Looper’s future is full of solar panels and photo-voltaics that power everything from automobiles to homes. But don’t think that the movie’s inclusion of renewable energy is heavy-handed or preachy; on the contrary, if energy issues weren’t a pet interest of mine, I am not sure I would have even noticed.
Because renewables have a lower power capacity than their fossil-derived brethren (the high-quality ‘conventional’ stuff anyway), the filmmaker has not pulled any punches when showing that solar panels and photo-voltaics are not an invisible solution (like the mechanisms/receptors of their fossil fuel counterparts). This is perhaps best evidenced by the fact that the cars in Looper are small and completely cloaked in solar receptors. The source of the energy used by 2044’s denizens is never out of mind because they constantly see what powers their machines, which is starkly different to today where our fuels are put into tanks of the machines and virtually invisible (sans any smog they might emit).
Perhaps due to the future’s lack of high-return/energy dense fossil fuels, you will notice a limited amount of handheld technology in the future. Innovators have focused their ingenuity on solving the energy crisis instead of creating new gadgets, so you do not see many shiny toys; evidently we have had to reduce our overall consumption of energy in the future in order to survive and thrive. Life goes on as before in 2044, but energy is earmarked for more “important” uses, such as travelling, work, food preparation, and other practical activities.
While it is undeniable that renewables cannot presently provide for current levels of energy consumption (driven by a dominantly fossil-fueled society), do remember that 30 years have elapsed in Looper’s construct, so science has perhaps made renewables even more potent and efficient. This honing and improving of renewable hardware is believable, especially when new developments on the technical horizon are currently imperative to thwart the encroachment of a Mad Max-style dystopian future in real life.
Hopefully, this will be realistic oracularity and we can solve our energy demands peacefully and efficiently.
Overall, my advice for the film? Try to shut your brain off about the schematics of time travel and associated plotholes/inconsistencies associated therein. Just enjoy the ride.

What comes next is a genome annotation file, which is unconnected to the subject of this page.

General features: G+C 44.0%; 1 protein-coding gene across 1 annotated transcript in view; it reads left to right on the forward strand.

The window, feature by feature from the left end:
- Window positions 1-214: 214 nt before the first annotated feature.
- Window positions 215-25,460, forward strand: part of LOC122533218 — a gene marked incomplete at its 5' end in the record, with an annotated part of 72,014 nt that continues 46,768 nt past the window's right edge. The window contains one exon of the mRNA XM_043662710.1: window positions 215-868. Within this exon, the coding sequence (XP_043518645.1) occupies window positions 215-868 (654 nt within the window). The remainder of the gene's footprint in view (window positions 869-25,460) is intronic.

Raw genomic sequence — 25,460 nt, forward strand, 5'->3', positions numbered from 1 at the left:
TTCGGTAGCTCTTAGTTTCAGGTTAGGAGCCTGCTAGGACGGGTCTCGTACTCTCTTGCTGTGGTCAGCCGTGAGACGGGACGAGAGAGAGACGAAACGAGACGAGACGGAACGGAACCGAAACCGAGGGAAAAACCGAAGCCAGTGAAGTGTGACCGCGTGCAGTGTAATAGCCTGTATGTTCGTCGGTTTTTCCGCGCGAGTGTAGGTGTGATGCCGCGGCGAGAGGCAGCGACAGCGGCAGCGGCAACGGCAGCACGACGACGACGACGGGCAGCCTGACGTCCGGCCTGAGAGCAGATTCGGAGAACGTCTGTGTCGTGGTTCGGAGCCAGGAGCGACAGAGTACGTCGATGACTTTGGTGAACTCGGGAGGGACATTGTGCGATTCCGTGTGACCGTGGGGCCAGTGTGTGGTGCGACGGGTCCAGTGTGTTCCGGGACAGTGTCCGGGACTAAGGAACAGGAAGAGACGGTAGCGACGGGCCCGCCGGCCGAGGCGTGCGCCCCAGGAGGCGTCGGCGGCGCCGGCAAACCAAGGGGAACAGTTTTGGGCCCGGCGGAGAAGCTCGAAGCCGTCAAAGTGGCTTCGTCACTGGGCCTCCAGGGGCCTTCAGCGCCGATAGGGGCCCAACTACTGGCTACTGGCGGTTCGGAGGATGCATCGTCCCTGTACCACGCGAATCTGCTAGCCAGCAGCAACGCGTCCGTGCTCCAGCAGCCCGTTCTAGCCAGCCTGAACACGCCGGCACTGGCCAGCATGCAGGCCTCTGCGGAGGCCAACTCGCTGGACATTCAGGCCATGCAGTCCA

Recommendation Level: Recommended
If I had three wishes from a genie, one would be for the entire, unabridged Criterion Collection on DVD.
It seems like every cinephile I know has been talking about how excited they are to see Quadrophenia (1979) on Criterion. It came out a few weeks ago and since its release I’ve been marinating on why I love Criterion DVDs to the extent that I do.
Criterion is composed of mainly art house films, including foreign films, in both the DVD and Blu-ray format (and Laserdiscs back in the 90s). Many French New Wave, Fellini, Kurosawa, and John Ford titles are available on Criterion, but also brand new selections, such as Life During Wartime and Certified Copy.
There are many Criterion databases, but my favorite one is on IMDb. If you have an inkling that a film might be a part of the Collection, you are probably right.
The special features on each Criterion disc are without a doubt worth exploring. For instance, on the Grey Gardens disc, additional hilarious interviews of the Beales (the doc’s eccentric subjects) are done by the Maysles brothers. Then however, Little Edie and Big Edie interview the Maysles in a brilliantly-executed switcharoo. When special features on regular discs are so often throwaway padding, it truly is a breath of fresh air to see interesting supplemental material on the films we cherish.
Roger Agrees It’s Awesome:
Roger Ebert, in his memoir Life Itself, (which is going to be given the doc treatment by Uncle Marty), mentioned that during his convalescence from throat surgery, he found therapy in watching Ingrid Bergman films on Criterion. He opined that even though he was very familiar with Bergman films (even meeting the master himself several times), viewing the newly crisp contrast between lights and darks in Persona and Through a Glass Darkly was a life-changing experience.
Where to Watch: